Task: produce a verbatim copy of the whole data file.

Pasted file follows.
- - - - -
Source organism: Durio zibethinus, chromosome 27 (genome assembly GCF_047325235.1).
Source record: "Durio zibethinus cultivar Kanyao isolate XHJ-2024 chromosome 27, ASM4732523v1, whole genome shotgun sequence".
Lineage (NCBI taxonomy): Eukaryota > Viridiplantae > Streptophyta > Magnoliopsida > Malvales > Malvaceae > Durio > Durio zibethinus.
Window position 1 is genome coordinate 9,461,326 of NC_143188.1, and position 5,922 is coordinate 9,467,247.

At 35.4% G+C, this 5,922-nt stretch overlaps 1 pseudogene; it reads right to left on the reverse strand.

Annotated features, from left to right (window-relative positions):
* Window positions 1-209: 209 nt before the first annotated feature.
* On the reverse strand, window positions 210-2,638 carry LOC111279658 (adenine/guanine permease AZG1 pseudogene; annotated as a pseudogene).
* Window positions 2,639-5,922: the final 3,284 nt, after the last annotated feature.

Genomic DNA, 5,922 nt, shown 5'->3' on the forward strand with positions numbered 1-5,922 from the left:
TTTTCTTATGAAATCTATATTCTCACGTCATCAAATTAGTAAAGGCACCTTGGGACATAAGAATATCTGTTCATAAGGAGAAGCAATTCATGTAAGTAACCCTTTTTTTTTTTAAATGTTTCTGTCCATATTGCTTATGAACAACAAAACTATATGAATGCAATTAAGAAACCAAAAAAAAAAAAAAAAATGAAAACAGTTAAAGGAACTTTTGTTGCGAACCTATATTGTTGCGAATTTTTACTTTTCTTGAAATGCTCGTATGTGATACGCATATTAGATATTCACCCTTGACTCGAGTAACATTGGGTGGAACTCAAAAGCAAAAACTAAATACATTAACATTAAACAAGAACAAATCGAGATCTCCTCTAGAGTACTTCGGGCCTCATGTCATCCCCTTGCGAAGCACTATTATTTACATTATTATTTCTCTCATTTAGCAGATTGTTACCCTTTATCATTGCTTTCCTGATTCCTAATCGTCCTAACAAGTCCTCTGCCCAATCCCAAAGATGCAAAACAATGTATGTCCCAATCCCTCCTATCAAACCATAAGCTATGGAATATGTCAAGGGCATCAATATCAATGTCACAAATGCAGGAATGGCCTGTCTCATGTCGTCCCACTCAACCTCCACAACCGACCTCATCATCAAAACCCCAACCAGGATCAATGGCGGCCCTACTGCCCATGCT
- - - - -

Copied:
Source organism: Durio zibethinus, chromosome 27 (genome assembly GCF_047325235.1).
Source record: "Durio zibethinus cultivar Kanyao isolate XHJ-2024 chromosome 27, ASM4732523v1, whole genome shotgun sequence".
Lineage (NCBI taxonomy): Eukaryota > Viridiplantae > Streptophyta > Magnoliopsida > Malvales > Malvaceae > Durio > Durio zibethinus.
Window position 1 is genome coordinate 9,461,326 of NC_143188.1, and position 5,922 is coordinate 9,467,247.

At 35.4% G+C, this 5,922-nt stretch overlaps 1 pseudogene; it reads right to left on the reverse strand.

Annotated features, from left to right (window-relative positions):
* Window positions 1-209: 209 nt before the first annotated feature.
* On the reverse strand, window positions 210-2,638 carry LOC111279658 (adenine/guanine permease AZG1 pseudogene; annotated as a pseudogene).
* Window positions 2,639-5,922: the final 3,284 nt, after the last annotated feature.

Genomic DNA, 5,922 nt, shown 5'->3' on the forward strand with positions numbered 1-5,922 from the left:
TTTTCTTATGAAATCTATATTCTCACGTCATCAAATTAGTAAAGGCACCTTGGGACATAAGAATATCTGTTCATAAGGAGAAGCAATTCATGTAAGTAACCCTTTTTTTTTTTAAATGTTTCTGTCCATATTGCTTATGAACAACAAAACTATATGAATGCAATTAAGAAACCAAAAAAAAAAAAAAAAATGAAAACAGTTAAAGGAACTTTTGTTGCGAACCTATATTGTTGCGAATTTTTACTTTTCTTGAAATGCTCGTATGTGATACGCATATTAGATATTCACCCTTGACTCGAGTAACATTGGGTGGAACTCAAAAGCAAAAACTAAATACATTAACATTAAACAAGAACAAATCGAGATCTCCTCTAGAGTACTTCGGGCCTCATGTCATCCCCTTGCGAAGCACTATTATTTACATTATTATTTCTCTCATTTAGCAGATTGTTACCCTTTATCATTGCTTTCCTGATTCCTAATCGTCCTAACAAGTCCTCTGCCCAATCCCAAAGATGCAAAACAATGTATGTCCCAATCCCTCCTATCAAACCATAAGCTATGGAATATGTCAAGGGCATCAATATCAATGTCACAAATGCAGGAATGGCCTGTCTCATGTCGTCCCACTCAACCTCCACAACCGACCTCATCATCAAAACCCCAACCAGGATCAATGGCGGCCCTACTGCCCATGCT